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Sanders Surges Ahead In Iowa And New Hampshire

Democratic presidential candidate Sen. Bernie Sanders speaks during a rally in Greensboro, N.C., on Sept. 13. Sanders is gaining ground in primary state polls.
Rob Brown
Democratic presidential candidate Sen. Bernie Sanders speaks during a rally in Greensboro, N.C., on Sept. 13. Sanders is gaining ground in primary state polls.

Democratic presidential hopeful Bernie Sanders issurging in new polls in Iowa and New Hampshire, and the new poll numbers could pose some key challenges to the Sanders campaign in the coming months.

Just a few months ago, former Secretary of State Hillary Clinton enjoyed a huge lead over Sanders in both Iowa and New Hampshire, but things have definitively changed.

The latest polls show Sanders leading Clinton by 22 points in New Hampshire and by 10 points in Iowa.

"We have proceeded more quickly than I thought we would. We had perceived at the beginning there would be a more gradual ramping up ... Now this gives us the opportunity to campaign in some of the states further down the calendar so that we can become known there as well," says Jeff Weaver, Sanders' campaign manager.

At this point in the campaign, Weaver says he's not attaching too much importance to the poll numbers.

"We are not taking anything for granted. We're going to fight for every vote but people should be prepared that polls are going to swing up and down throughout this campaign," Weaver says.

Retired Middlebury College political science professor Eric Davis says Sanders' new strength in the polls reflects an enormous growth in his paid campaign staff in both Iowa and New Hampshire.

"In terms of mobilizing voters and getting his message out he certainly has the resources in those two states and I think now we realistically need to look at not just him doing better than expectations in both Iowa and New Hampshire but actually winning both of those states," he says.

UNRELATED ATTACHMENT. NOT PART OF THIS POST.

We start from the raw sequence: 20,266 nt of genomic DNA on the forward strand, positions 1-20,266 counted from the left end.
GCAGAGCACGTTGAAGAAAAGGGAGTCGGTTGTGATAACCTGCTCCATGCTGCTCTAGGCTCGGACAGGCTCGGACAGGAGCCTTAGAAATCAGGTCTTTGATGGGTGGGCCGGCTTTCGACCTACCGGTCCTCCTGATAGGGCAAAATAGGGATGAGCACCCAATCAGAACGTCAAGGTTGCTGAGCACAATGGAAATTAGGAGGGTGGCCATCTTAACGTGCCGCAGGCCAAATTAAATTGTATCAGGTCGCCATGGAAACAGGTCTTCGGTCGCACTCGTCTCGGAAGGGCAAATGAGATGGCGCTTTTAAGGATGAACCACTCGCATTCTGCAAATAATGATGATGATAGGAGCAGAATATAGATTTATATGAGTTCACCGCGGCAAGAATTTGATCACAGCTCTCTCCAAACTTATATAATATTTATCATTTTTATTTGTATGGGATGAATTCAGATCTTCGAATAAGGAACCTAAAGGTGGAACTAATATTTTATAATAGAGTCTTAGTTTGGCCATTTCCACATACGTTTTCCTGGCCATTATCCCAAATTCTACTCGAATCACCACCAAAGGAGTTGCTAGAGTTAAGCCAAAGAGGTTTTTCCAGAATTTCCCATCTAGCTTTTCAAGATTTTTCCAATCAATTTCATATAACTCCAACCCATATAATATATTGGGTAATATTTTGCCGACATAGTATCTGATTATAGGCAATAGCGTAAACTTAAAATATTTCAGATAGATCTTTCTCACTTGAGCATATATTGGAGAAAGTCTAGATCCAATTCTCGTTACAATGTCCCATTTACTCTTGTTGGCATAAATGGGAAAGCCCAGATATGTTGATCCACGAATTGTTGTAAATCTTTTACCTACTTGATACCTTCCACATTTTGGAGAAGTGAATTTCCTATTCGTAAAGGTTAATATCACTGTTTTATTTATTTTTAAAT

Davis says Sanders now faces some unexpected challenges as the front runner in the first two states.

"Perhaps one of the things Sanders has to be aware of now is the expectations become so high that if he ends up finishing a close second rather than winning in either one of those states, it's seen as a setback for him rather than an accomplishment," he says.

And Davis says Clinton's dramatic drop in these polls could encourage another Democratic candidate to enter the race after the party's first debate in mid-October.

"If one of the perceptions of voters after this debate is they may have reservations about Clinton but aren't yet willing to commit to Sanders, that could encourage Biden or somebody else to get into the race late," Davis says.

Vice President Joe Biden, who is seriously considering becoming a candidate, received 10 percent of the vote in both Iowa and New Hampshire polls.

Copyright 2015 Vermont Public Radio

Bob is a veteran Vermont journalist, specializing in political reporting. He is based in VPR’s Capital Bureau located across the street from Vermont’s Statehouse. Prior to joining VPR full time in 2002, Bob ran the Vermont News Service for 21 years. The service provided daily local news for eleven stations, including VPR. Bob started the News Service following a stint as news director for WNCS.

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